Past discriminatory housing practices may play a role in perpetuating the significant disparities in infant and maternal health faced by people of color in the U.S., suggests a new study by researchers at the University of California, Berkeley.
For decades, banks and other lenders used redlining maps to deny loans to people living in neighborhoods deemed too risky for investment. These maps, first drawn in 1935 by the government-sponsored Home Owners’ Loan Corp. (HOLC), shaded neighborhoods in one of four colors—from green representing the lowest risk to red representing the highest risk. These designations were based, in part, on the race and socioeconomic status of each neighborhood’s residents.
To investigate the link between historical redlining and infant and maternal health today, the team obtained birth outcome data for the cities of Los Angeles, Oakland and San Francisco between 2006 and 2015 and compared them to HOLC redlining maps.
They found that adverse birth outcomes—including premature births, low birth weight babies and babies who were small for their gestational age—occurred significantly more often in neighborhoods with worse HOLC ratings.
“Our results highlight how laws and policies that have been abolished can still assert health effects today,” said Rachel Morello-Frosch, a professor of public health and of environmental science, policy and management at UC Berkeley and senior author of the study, which appeared online this month in the journal PLOS ONE. “This suggests that if we want to target neighborhood-level interventions to improve the social and physical environments where kids are born and grow, neighborhoods that have faced historical forms of discrimination, like redlining, are important places to start.”
Non-Hispanic Black women living in the U.S. are one-and-a-half times more likely to give birth to premature babies than their white counterparts and are more than twice as likely to have babies with a low birth weight. Hispanic women face similar, though less dramatic, disparities, compared to non-Hispanic white women.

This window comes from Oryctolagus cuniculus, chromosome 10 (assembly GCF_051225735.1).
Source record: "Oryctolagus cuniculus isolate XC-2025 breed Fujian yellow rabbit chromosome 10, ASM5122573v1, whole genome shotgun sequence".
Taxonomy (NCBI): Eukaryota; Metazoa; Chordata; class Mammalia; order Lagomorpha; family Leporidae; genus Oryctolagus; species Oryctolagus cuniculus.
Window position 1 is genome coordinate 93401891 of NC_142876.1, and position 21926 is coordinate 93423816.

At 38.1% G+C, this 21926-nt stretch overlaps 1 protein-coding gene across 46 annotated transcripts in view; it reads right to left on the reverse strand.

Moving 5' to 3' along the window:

While the legacy of public and private disinvestment in redlined neighborhoods has led to well-documented disparities in income level, tree canopy coverage, air pollution and home values in these communities, the long-term health impacts of redlining are just now starting to be explored.
“Children born during the time of our study would be the great-great-grandchildren of those who were alive at the time of redlining, whose options of where to live would have been determined by redlining maps,” said study lead author Anthony Nardone, a medical student in the UC Berkeley-UCSF Joint Medical Program. “We chose to look at birth outcomes because of the stark inequities that exist across race in the U.S. today, inequities that we believe are a function of long-standing institutional racism, like historical redlining.”
Earlier work led by Nardone showed that residents of neighborhoods with the worst HOLC rating were more than twice as likely to visit the emergency room with asthma than residents of neighborhoods with the highest HOLC rating. And a recent study from the Harvard School of Public Health found a link between redlining and preterm births in New York City.
In the new study, the team found that neighborhoods with the two worst HOLC ratings—”definitely declining” and “hazardous”—had significantly worse birth outcomes than those with the best HOLC rating.
However, Los Angeles neighborhoods rated “hazardous” showed slightly better birth outcomes than those with the second worst, or “definitely declining,” rating. In San Francisco and Oakland, neighborhoods with these two ratings showed similar birth outcomes.
This pattern might be attributed to the effects of gentrification on previously redlined neighborhoods, the authors surmised. They added that people in the hardest hit neighborhoods may also rely more on community support networks, which can help combat the effects of disinvestment.
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